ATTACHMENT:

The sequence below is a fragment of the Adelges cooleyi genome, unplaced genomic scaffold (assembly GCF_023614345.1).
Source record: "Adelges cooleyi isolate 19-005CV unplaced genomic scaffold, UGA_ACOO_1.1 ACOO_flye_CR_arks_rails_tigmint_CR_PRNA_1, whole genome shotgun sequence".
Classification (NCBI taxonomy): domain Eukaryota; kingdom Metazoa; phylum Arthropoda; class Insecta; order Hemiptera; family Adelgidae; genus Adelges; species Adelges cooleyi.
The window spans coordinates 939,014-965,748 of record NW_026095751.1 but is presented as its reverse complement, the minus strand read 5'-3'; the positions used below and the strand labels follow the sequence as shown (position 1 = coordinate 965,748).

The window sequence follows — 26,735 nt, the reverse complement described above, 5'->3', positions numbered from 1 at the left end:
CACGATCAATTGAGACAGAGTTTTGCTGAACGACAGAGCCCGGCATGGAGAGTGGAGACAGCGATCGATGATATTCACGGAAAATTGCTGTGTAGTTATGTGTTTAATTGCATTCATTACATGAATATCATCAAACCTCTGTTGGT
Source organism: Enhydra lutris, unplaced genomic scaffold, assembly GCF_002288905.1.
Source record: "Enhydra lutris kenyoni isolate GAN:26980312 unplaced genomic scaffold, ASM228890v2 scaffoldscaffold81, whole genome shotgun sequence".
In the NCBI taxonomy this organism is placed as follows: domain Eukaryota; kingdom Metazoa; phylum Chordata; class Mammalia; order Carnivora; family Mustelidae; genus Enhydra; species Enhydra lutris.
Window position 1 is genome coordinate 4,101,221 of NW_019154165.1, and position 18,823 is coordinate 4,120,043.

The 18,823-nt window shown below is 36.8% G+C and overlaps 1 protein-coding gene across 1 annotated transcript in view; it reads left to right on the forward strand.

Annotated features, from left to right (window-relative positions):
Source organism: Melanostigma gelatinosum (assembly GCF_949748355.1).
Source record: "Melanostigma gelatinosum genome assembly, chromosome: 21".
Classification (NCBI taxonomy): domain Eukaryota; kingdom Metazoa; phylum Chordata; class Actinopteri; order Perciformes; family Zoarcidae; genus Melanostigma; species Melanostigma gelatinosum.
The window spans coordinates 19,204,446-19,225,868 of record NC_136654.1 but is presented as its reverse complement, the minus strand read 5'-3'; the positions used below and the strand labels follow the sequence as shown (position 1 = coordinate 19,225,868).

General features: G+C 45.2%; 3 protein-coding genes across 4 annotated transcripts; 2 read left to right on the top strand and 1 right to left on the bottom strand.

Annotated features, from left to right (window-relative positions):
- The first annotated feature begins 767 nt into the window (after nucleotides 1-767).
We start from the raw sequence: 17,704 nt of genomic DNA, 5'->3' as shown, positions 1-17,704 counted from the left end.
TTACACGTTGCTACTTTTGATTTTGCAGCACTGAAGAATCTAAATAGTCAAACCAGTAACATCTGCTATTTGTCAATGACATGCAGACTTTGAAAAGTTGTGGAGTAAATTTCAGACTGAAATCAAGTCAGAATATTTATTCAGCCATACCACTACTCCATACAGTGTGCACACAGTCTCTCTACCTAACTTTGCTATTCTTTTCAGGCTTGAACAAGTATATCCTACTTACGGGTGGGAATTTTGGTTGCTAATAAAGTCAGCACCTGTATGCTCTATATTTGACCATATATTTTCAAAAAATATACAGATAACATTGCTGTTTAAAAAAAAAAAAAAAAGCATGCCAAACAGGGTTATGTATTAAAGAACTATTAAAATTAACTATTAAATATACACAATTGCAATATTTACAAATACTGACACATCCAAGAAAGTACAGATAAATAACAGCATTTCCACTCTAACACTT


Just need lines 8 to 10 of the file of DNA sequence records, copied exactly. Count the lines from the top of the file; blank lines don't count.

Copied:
Source record: "Enhydra lutris kenyoni isolate GAN:26980312 unplaced genomic scaffold, ASM228890v2 scaffoldscaffold81, whole genome shotgun sequence".
In the NCBI taxonomy this organism is placed as follows: domain Eukaryota; kingdom Metazoa; phylum Chordata; class Mammalia; order Carnivora; family Mustelidae; genus Enhydra; species Enhydra lutris.
Window position 1 is genome coordinate 4,101,221 of NW_019154165.1, and position 18,823 is coordinate 4,120,043.